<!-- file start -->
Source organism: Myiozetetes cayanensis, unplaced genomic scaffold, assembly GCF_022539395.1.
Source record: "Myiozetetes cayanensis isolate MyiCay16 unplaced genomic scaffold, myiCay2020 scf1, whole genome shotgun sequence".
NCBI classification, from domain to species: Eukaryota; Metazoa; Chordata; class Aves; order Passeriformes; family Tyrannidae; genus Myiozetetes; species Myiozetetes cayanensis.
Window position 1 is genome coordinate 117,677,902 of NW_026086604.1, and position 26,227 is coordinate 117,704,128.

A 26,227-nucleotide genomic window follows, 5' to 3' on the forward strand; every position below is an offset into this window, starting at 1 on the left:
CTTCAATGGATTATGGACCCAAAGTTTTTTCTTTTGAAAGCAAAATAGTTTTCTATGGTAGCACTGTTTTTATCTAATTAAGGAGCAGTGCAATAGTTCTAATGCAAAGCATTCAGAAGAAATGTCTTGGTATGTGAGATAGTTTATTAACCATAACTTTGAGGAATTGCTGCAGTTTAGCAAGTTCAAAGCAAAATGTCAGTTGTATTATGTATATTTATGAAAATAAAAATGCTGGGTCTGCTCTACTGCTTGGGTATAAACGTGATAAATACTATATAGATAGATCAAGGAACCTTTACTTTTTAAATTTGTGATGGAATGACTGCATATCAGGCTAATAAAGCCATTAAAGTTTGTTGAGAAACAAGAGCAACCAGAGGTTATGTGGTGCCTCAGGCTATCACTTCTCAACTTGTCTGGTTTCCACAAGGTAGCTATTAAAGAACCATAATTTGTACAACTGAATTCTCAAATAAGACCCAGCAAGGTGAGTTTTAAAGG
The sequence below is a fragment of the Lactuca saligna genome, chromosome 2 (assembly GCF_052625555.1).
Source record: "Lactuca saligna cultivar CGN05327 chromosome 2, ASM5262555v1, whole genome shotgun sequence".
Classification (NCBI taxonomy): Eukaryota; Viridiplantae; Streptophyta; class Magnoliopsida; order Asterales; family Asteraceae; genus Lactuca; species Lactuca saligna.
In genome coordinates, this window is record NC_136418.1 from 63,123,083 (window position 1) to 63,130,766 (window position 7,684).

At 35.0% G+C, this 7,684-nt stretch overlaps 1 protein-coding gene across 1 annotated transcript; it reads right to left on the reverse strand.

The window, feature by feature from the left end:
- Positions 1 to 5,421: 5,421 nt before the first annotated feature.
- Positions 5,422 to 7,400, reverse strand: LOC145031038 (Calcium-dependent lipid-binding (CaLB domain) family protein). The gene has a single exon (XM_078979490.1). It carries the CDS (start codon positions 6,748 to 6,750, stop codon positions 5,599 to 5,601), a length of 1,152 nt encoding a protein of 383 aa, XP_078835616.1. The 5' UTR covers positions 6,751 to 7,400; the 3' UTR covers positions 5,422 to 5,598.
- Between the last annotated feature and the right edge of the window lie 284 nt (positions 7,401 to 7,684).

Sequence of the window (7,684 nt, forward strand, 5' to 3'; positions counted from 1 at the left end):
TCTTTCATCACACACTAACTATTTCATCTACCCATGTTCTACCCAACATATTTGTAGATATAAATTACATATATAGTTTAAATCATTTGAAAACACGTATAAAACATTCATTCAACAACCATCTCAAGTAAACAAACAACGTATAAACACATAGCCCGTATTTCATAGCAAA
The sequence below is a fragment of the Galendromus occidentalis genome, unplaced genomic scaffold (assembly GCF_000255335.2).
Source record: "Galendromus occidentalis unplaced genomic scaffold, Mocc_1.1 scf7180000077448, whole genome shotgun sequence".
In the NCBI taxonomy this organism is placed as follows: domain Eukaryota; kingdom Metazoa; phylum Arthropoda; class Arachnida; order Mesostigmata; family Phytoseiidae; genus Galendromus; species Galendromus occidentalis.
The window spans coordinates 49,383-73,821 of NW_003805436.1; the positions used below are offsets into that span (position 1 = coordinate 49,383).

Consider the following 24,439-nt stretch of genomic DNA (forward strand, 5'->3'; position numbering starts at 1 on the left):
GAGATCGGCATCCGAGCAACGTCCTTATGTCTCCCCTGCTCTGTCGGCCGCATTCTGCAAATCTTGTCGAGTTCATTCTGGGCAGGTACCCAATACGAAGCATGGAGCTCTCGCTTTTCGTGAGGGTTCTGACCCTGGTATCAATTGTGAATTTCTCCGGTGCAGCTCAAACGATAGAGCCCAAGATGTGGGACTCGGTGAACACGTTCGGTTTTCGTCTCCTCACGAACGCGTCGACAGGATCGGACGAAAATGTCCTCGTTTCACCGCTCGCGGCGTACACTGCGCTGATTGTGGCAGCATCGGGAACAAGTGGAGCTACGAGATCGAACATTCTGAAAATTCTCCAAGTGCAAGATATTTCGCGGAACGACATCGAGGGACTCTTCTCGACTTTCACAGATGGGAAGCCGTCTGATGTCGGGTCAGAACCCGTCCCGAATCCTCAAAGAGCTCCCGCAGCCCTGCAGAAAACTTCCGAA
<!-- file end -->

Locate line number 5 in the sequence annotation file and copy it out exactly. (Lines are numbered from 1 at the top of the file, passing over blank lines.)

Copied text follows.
A 26,227-nucleotide genomic window follows, 5' to 3' on the forward strand; every position below is an offset into this window, starting at 1 on the left: